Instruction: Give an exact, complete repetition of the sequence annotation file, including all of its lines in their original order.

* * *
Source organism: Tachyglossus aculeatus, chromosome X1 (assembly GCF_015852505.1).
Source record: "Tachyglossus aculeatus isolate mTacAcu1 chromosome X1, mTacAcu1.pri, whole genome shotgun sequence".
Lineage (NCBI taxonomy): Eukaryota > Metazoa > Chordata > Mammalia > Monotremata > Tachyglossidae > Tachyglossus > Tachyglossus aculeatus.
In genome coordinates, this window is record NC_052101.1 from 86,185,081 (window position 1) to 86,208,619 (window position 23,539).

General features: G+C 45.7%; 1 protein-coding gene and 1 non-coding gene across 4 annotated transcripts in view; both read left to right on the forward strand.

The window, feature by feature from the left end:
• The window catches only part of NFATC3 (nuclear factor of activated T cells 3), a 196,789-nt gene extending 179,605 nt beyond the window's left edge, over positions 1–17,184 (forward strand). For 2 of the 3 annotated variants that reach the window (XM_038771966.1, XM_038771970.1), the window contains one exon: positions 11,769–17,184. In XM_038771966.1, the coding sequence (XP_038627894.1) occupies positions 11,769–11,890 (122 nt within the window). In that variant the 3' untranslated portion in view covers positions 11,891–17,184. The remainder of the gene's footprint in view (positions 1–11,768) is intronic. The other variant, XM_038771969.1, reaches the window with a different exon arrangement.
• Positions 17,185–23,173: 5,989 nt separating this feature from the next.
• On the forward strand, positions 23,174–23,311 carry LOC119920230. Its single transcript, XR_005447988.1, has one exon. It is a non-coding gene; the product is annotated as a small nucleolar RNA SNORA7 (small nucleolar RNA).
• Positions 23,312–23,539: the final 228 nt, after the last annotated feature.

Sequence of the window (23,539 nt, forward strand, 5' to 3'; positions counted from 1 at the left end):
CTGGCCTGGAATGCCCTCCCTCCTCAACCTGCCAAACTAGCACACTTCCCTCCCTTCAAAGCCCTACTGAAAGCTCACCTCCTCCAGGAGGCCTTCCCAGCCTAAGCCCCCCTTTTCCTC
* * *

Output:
Source organism: Tachyglossus aculeatus, chromosome X1 (assembly GCF_015852505.1).
Source record: "Tachyglossus aculeatus isolate mTacAcu1 chromosome X1, mTacAcu1.pri, whole genome shotgun sequence".
Lineage (NCBI taxonomy): Eukaryota > Metazoa > Chordata > Mammalia > Monotremata > Tachyglossidae > Tachyglossus > Tachyglossus aculeatus.
In genome coordinates, this window is record NC_052101.1 from 86,185,081 (window position 1) to 86,208,619 (window position 23,539).

General features: G+C 45.7%; 1 protein-coding gene and 1 non-coding gene across 4 annotated transcripts in view; both read left to right on the forward strand.

The window, feature by feature from the left end:
• The window catches only part of NFATC3 (nuclear factor of activated T cells 3), a 196,789-nt gene extending 179,605 nt beyond the window's left edge, over positions 1–17,184 (forward strand). For 2 of the 3 annotated variants that reach the window (XM_038771966.1, XM_038771970.1), the window contains one exon: positions 11,769–17,184. In XM_038771966.1, the coding sequence (XP_038627894.1) occupies positions 11,769–11,890 (122 nt within the window). In that variant the 3' untranslated portion in view covers positions 11,891–17,184. The remainder of the gene's footprint in view (positions 1–11,768) is intronic. The other variant, XM_038771969.1, reaches the window with a different exon arrangement.
• Positions 17,185–23,173: 5,989 nt separating this feature from the next.
• On the forward strand, positions 23,174–23,311 carry LOC119920230. Its single transcript, XR_005447988.1, has one exon. It is a non-coding gene; the product is annotated as a small nucleolar RNA SNORA7 (small nucleolar RNA).
• Positions 23,312–23,539: the final 228 nt, after the last annotated feature.

Sequence of the window (23,539 nt, forward strand, 5' to 3'; positions counted from 1 at the left end):
CTGGCCTGGAATGCCCTCCCTCCTCAACCTGCCAAACTAGCACACTTCCCTCCCTTCAAAGCCCTACTGAAAGCTCACCTCCTCCAGGAGGCCTTCCCAGCCTAAGCCCCCCTTTTCCTC